Rubens followed the usual practice of first producing bozzetti (oil sketches) of each subject, followed by modelli (models), and finally, full-scale painted "cartoons", which were then woven, at the same size, into the final tapestries.
 
Bozzetti:
Rubens did the concept sketches in oil on panel board. The concept design for the high altar was done in one bozzetto. Look here (again) . The size is 12.5 inches square. Five individual tapestries resulted from this concept. The two angels holding a monstrance, at the top, was also turned into a tapestry. More about that in the table below.
The individual sketches for the main series were of the same size as the ones for the high altar. It is thought that Rubens painted several of them together on larger boards, trying out the composition and combinations. 5 At one time in the 18th century, there was a strip of 5 Eucharist bozzetti for sale. At a later date they were cut into individual scenes, probably to increase their value. 1

Modelli:
After possible discussion and reviewing of the bozzetti oil sketches with the patron, the next step would be to scale up the design and bring more detail and color into them.
These designs were done in oil on panel and were all ca. 26 inches high with various widths.
The design would now be reversed (mirror-image) in order to have it back to the original design in the final tapestry. However, this is not so in the High Altar designs. More about that under "Tapestries" below.
Infrared reflectography on some modelli has revealed that Rubens would do a high quality drawing in black chalk on a white ground, which was then closely followed during the next painting stage. 7
It is generally agreed that Rubens executed these modelli himself.1
Most of the "narrative" modelli, which are in the Museo Nacional del Prado, had been made larger. Wooden strips of ca. 10 cm had been added above and below, and in some cases at the sides. These were of a soft (Southern European) wood, differing from the oak panel of the original modelli, suggesting that the alterations were done, at a later date, in Spain. The additions were removed in 2014. Click on the pic for details.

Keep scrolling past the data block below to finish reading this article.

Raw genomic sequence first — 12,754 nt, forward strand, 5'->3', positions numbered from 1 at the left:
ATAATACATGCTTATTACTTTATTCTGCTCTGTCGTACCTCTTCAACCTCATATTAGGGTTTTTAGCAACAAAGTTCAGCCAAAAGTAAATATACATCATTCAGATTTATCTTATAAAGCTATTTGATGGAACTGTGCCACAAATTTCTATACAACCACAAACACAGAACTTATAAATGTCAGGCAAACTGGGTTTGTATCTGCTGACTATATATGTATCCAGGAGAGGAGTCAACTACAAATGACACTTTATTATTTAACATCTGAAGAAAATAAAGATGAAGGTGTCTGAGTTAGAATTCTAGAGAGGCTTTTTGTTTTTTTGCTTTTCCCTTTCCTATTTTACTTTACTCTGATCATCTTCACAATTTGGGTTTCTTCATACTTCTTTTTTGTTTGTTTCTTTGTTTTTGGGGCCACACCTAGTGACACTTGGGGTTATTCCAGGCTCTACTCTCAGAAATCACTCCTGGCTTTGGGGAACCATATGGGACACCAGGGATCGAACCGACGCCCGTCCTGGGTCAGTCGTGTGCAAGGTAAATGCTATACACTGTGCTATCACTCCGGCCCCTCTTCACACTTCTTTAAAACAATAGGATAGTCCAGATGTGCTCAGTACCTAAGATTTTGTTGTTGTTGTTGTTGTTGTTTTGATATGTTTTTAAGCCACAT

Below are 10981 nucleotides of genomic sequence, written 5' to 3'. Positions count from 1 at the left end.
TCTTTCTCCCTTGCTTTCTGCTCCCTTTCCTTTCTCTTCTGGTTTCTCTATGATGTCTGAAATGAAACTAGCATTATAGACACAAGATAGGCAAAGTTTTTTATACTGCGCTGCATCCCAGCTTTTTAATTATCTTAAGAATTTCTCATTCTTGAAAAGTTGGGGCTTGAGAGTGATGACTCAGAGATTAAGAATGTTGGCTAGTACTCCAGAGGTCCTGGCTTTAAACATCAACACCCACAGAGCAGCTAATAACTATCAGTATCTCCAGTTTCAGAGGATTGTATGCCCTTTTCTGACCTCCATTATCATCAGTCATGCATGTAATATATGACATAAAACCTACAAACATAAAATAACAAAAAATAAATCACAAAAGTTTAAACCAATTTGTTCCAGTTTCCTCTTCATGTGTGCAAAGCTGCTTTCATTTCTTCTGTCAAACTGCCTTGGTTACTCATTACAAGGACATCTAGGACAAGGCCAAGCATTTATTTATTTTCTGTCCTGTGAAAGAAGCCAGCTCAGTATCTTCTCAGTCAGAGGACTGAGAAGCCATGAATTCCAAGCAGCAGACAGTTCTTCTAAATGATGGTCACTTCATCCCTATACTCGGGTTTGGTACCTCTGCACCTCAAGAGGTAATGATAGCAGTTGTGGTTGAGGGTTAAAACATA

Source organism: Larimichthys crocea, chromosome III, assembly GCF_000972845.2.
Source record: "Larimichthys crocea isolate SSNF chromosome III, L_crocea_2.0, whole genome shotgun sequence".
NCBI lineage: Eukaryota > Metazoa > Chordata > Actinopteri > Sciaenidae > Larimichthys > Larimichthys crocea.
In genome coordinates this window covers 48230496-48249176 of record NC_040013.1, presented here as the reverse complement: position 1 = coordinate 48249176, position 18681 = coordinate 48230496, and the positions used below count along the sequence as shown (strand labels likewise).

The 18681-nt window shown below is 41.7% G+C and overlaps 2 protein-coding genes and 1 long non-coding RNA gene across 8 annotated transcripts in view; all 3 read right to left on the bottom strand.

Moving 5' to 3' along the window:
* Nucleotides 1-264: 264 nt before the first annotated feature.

Rubens changed his mind about the design in "Abraham & Melchizedek". The bozzetto sketch had Solomonic columns, but a view at low level. Then in the Prado modello, he kept the Solomonic columns but gave it a fitting view looking up from below. However, in another modello (in the National Gallery) he redesigned it with Doric columns and a view at eye level. The scaled-up cartoon in the Ringling Museum is very similar to the National Gallery modello design. The tapestry in the convent also has the Doric columns and a view at eye level.
Click on the pic on the right to compare all the designs and vanishing points.  


Cartoons:
After approval of the modelli, the designs would then be scaled up further to the actual size of the tapestries to be. Traditionally cartoons were drawings and watercolor on paper. In the 15th century they were called "patroon" (plural "patronen"), which gradually changed in the next century to "carton" (plural: "cartons"). Now you know where the English words "cartoon" and "cartoons" really come from.
Cartoon production was a large-scale and semi-industrialized activity in the Netherlands. Carton schilders (cartoon painters) had their own niche in the industry and produced large scale paper cartoons from modelli. In Antwerp there was a school, which turned out skilled carton-schilders.13

The height of all the eleven main Eucharist cartoons are very similar. i.e. ca. 15 feet high with various widths. Most of this scale-up work was carried out by studio assistants, but with final touch-ups an improvements by Rubens.
To aid the workshop in transferring the designs of the modelli to the cartoons, Rubens seems to have squared the cartoon panels for transfer. Remnants of the markings of a grid, subsequently erased on the surface are still visible along the edges of the Abraham & Melchizedek modello and the Triumph of Faith modello. 6, 7
The Abraham & Melchizedek tapestry does not seem to be woven from the Ringling cartoon, but from a cartoon made from the modello in the National Gallery. There are various differences between that modello and Ringling cartoon and the tapestry incorporates all the design aspects from the modello. Look here.  

Historians have found it difficult to explain how these oil-on-canvas "cartoons" were used by the weavers. Rubens' designs for his four tapestry commissions blew new life into a stale tapestry industry. Rubens painted the "cartoons" in oil on canvas, rather than the traditional medium of watercolor on paper, with the consequence that the design was conceived in terms of color, light and shadow, which were challenging for the weavers to reproduce in wool and silk. Tapestries were changing from decorative fabrics into paintings in wool. 14